"It's a different spot [than the shoulder soreness]," said Indians manager Manny Acta, referring to the source of the injury. "We were concerned because we saw his lack of velocity, but we kept coming to him and asking him about how he felt and he said he was fine. He felt that it was probably just a lack of Spring Training."
It is telling though that the Indians think it was due to a lack of spring training that Perez is hurt. We've seen this happen before, especially to Joe Smith, so it isn't surprising. And Perez's actual arm is so durable, it seemed unlikely that was what was hurt.
And because Perez is out, Nick Hagadone is back. And now that he's back, Acta thinks he's here to stay for a little longer and he will be called upon in crucial situations because he's essentially being thrust into Rafael Perez's role.
"He's the second lefty out of the 'pen," manager Manny Acta said. "I trust him now to come out and do those type of things [that Perez did]. Plus, it looks like he's going to be here for a while with Raffy out. So we might as well test him out."
Hagadone was not gone long. In fact because the Indians placed Perez on the disabled list, that gave the Indians the ability to recall him before the 10 mandatory days passed for Hagadone to be recalled.
And as we've seen this weekend, Hagadone has already been called upon in close situations, so they're definitely going to be testing Hags as time goes on here.
I questioned aloud on Twitter as to what the hell it was that Aaron Cunningham was coming up to bat to. It sounded some sort of weird trumpet-like polka music, but not quite. Of course even though I had already read the annual CastroTurf event of all the Indians batting music, I had skipped over Cunningham's music.
But uh, it's this thing.. At least the part from seconds 0:24 to 0:34... That little bit sounds weird. And if you listen to the rest of the song, it sounds like some straight up Jamaican type music. So that's our fourth outfielder.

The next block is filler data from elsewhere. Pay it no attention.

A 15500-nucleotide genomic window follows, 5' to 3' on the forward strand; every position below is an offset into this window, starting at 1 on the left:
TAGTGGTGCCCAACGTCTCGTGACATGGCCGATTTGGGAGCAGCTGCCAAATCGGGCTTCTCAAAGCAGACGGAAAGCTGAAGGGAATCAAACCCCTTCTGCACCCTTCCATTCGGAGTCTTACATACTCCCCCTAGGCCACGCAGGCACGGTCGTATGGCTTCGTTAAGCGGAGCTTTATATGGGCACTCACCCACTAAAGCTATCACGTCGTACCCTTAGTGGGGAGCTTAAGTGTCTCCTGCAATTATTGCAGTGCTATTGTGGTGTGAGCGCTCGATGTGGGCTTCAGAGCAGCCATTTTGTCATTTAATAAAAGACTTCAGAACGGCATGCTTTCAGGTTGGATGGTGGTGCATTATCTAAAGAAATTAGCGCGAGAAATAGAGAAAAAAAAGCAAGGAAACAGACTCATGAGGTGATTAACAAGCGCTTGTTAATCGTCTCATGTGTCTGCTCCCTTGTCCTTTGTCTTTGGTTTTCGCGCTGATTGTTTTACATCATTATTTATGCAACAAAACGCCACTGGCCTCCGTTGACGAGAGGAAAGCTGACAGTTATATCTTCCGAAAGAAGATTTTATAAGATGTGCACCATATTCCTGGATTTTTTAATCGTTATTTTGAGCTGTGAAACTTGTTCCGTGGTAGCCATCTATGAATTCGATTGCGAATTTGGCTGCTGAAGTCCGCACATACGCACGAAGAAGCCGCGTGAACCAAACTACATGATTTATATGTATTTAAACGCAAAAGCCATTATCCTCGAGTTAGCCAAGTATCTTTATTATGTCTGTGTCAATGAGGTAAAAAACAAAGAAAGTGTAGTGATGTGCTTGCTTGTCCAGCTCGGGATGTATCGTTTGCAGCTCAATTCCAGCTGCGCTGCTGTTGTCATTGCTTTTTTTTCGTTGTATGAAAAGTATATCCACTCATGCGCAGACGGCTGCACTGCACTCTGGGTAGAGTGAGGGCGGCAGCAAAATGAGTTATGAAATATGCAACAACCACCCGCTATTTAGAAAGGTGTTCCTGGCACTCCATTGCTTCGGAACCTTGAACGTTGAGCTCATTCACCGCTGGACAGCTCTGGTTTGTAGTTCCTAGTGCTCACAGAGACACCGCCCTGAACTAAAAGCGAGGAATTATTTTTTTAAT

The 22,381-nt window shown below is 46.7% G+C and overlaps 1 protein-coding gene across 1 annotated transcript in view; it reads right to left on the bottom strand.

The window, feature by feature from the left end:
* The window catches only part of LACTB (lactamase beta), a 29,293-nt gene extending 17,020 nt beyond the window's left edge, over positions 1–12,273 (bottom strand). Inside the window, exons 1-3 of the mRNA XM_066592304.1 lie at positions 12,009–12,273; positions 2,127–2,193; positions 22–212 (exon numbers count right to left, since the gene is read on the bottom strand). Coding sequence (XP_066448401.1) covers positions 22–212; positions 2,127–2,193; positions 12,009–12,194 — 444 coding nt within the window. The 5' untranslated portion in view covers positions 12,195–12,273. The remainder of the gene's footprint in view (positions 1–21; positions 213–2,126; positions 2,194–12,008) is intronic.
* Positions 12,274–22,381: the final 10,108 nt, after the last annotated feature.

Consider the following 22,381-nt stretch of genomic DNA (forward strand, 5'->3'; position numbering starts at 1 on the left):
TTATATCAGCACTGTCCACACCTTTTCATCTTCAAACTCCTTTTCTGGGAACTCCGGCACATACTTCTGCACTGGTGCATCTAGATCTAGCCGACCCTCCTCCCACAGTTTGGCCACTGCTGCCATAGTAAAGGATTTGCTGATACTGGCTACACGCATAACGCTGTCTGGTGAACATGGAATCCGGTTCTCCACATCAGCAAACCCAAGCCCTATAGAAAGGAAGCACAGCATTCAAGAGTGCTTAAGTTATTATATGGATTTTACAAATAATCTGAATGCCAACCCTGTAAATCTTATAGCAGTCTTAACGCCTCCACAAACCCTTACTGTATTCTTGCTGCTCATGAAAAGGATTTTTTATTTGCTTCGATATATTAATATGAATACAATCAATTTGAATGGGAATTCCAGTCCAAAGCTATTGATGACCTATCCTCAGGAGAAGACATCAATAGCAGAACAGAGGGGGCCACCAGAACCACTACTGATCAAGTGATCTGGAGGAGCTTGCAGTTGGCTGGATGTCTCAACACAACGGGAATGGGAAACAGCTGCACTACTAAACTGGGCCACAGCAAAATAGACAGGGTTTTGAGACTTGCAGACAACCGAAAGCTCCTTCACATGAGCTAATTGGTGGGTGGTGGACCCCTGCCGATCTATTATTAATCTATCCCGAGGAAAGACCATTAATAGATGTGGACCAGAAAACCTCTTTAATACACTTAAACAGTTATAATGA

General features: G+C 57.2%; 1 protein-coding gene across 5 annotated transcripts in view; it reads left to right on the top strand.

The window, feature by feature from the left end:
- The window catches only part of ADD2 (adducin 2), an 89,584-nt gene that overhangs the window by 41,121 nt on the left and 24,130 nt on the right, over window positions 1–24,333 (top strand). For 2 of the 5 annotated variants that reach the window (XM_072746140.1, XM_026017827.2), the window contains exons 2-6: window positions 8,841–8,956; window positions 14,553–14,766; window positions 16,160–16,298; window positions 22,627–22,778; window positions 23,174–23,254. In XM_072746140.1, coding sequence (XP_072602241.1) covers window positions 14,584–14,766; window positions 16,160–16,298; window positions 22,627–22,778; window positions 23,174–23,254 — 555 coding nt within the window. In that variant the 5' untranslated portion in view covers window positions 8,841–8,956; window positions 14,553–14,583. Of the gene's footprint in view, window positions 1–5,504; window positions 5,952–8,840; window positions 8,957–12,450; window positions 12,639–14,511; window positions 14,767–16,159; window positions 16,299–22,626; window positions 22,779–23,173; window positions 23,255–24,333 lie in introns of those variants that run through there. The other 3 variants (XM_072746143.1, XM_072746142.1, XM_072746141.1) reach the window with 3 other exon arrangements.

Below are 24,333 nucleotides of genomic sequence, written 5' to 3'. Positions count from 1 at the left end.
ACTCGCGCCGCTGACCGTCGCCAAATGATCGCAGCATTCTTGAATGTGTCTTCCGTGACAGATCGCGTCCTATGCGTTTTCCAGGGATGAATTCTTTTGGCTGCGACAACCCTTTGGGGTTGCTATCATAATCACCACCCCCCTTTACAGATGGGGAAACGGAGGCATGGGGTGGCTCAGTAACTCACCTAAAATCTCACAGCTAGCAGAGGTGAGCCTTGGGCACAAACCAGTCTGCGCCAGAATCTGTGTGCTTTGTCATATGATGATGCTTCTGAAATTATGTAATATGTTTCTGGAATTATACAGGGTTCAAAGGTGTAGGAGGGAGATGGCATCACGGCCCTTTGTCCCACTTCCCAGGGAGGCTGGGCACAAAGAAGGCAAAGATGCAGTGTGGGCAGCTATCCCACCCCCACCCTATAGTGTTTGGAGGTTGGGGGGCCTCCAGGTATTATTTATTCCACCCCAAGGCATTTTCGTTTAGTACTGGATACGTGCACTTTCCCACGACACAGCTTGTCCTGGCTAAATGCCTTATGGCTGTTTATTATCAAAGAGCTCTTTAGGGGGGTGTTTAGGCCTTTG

On that note, Travis Hafner really turned up the WWE-fan boy this year with his music, using three wrestling themes... So there's that too.
Kind of on the topic of themes... I guess you can use that as a segue? Yeah I can. I think everyone pretty much uses Chrome. Or even FireFox. Heck, even if you don't, and use silly IE Explorer, you can download this free Cleveland Indians Browser theme. I'm using it now and it's pretty cool. Thanks to Brand Thunder sending the link my way, they did a nice job with it.
The reason the Indians sit atop first place after this past weekend? The Yankeeees Win, Theeeeeee Yankeeees Win!
Yuk, but in this instance, I'll take it. The Tigers and White Sox are now both 11-11, .500 teams with the Indians sitting at 11-9.
The Yankees won a pair from the Tigers with Max Scherzer struggling again on Sunday and a walk-off passed ball on Friday. Justin Verlander was semi-human, giving up some runs and although it seems Prince Fielder is heating up, the Tigers could not outscore the Yankees enough this past weekend.
Nino has a blog that he creates dumb nicknames, even for players not on the Indians. Give it a vist at The Tribe Daily.